THE ART THAT MADE ME
8 Jun 2020 - 15:51 BY 25 FEB 2020 - 09:16 BY KEITH BRYMER JONES
THE ART THAT MADE ME
BY KEITH BRYMER JONES
Known for his passion for pots, the potter, broadcaster and designer Keith Brymer Jones is one of the judges on The Great Pottery Throw Down. Here he reveals the art that stops him in his tracks.
Photograph © Cristian Barnett
ORIGINAL SIN BY THEATRE OF HATE
At 17, I was into the arts and desperate to be different. Then this single came out. I bought a music magazine called Sounds every week, as if it were the Bible showing me the light to a creatively fulfilled adolescent life. I saw that the post-punk band Theatre of Hate were set to be at The Rainbow in Finsbury Park. It was one of the first big gigs I went to. When they played Original Sin, it was raw, electrifying and full of energy. There was complete honesty in terms of music. It said, ‘YES, you can be different’.
LUCIE RIE, THE POTTER
I fell in love with clay at the age of 11, doing pottery at school. When I was 15, I saw a poster on the Tube for a Lucie Rie exhibition at the V&A. It showed one of her (now) iconic bottles, one of the most unusual, beautiful pieces I had ever seen. It was contemporary yet timeless, and unusual – almost alien – in its construction. Most teenagers had posters of bands on their bedroom walls. I had Lucie Rie and Hans Coper. For me, their style was a departure from the heavy Bernard Leach pottery, showing a new path within studio ceramics.
Directed and co-written by Terry Gilliam, Brazil left a lasting impression in terms of style, aesthetic and the craft of film-making. I was a pottery apprentice and punk band member, struggling to create and be alternative. I identified with the theme of breaking free from a bureaucratic society. The attention to detail in Gilliam’s films is to be admired; something only a true craftsman can achieve.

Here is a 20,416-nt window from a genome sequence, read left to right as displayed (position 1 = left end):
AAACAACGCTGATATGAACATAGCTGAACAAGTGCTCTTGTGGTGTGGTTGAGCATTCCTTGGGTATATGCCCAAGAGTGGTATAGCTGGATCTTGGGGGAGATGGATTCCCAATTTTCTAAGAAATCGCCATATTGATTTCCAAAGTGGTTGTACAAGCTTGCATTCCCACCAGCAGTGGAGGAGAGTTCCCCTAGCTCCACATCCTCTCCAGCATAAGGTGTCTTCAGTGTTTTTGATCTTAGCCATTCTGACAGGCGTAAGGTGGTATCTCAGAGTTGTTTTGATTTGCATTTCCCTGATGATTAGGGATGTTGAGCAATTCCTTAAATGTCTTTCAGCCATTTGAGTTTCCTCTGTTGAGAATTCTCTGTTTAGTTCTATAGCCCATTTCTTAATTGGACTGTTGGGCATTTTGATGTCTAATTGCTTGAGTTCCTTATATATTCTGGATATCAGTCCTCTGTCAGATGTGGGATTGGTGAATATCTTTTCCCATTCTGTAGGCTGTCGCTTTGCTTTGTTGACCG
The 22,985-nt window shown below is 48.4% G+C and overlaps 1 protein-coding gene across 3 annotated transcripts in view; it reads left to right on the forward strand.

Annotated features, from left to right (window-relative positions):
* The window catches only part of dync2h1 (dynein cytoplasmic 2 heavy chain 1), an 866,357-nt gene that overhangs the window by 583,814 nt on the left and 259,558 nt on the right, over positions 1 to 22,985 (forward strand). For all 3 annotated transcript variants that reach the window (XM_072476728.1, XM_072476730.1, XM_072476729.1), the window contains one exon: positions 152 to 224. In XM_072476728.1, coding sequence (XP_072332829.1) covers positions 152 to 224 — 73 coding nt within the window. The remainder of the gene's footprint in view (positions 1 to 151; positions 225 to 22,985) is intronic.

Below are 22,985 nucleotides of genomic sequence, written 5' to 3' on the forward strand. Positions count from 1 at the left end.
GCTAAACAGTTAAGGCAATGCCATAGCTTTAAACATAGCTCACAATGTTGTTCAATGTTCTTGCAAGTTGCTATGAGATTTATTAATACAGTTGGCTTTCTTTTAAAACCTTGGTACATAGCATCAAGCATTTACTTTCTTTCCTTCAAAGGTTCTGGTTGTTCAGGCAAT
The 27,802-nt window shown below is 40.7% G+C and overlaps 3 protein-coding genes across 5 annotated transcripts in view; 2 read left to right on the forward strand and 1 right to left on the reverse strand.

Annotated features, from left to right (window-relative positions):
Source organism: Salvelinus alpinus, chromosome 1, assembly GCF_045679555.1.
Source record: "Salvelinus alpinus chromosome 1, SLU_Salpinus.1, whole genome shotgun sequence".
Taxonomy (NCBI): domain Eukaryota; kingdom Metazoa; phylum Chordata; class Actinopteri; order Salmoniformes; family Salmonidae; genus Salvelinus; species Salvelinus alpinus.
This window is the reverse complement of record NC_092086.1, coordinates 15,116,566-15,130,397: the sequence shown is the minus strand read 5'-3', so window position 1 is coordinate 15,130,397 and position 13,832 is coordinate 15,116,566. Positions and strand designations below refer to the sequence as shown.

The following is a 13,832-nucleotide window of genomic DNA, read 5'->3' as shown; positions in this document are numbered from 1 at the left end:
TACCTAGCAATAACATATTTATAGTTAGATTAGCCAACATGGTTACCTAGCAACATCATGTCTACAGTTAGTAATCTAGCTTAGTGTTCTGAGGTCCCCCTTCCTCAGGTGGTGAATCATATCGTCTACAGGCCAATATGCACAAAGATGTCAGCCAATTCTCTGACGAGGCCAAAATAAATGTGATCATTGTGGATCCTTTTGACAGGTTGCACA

LE CORBUSIER’S CHANDIGARH, INDIA
Assembly building, Chandigarh, India, designed by Le Corbusier. Image KIF_4646_Pano
Le Corbusier’s use of form, space and functionality in the buildings of Chandigarh (above, right) appeals to me, perhaps because of my dyslexia. As a dyslexic, you have more of an affinity with shape, form and volume than most; I identify with those elements in Brutalist architecture. Marry this with the colours and interpretation shown by the population of Chandigarh – a mix of cultures and styles that really work – and you come to something that I try to emulate in my work. As an aside, I find it ironic that, being dyslexic, one of my best-known ceramic ranges is Word... but then I love the form of words.
THE WORKS OF PATRICK HERON
I believe in discipline when following a creative path. From the age of three to 18, I studied dance, from ballet to tap to Highland dancing. This instilled in me the value of dedication in the pursuit of any art form. When I first saw Patrick Heron’s paintings, I felt the dedication and discipline in his work, the use of colour, the relationship between colour and form, and in turn how the shapes and colour interacted with each other. I still get emotional when I see his paintings.
Find out more about Keith’s work at keithbrymerjones.com.The Great Pottery Throw Down is on Channel 4; check TV listings for details.
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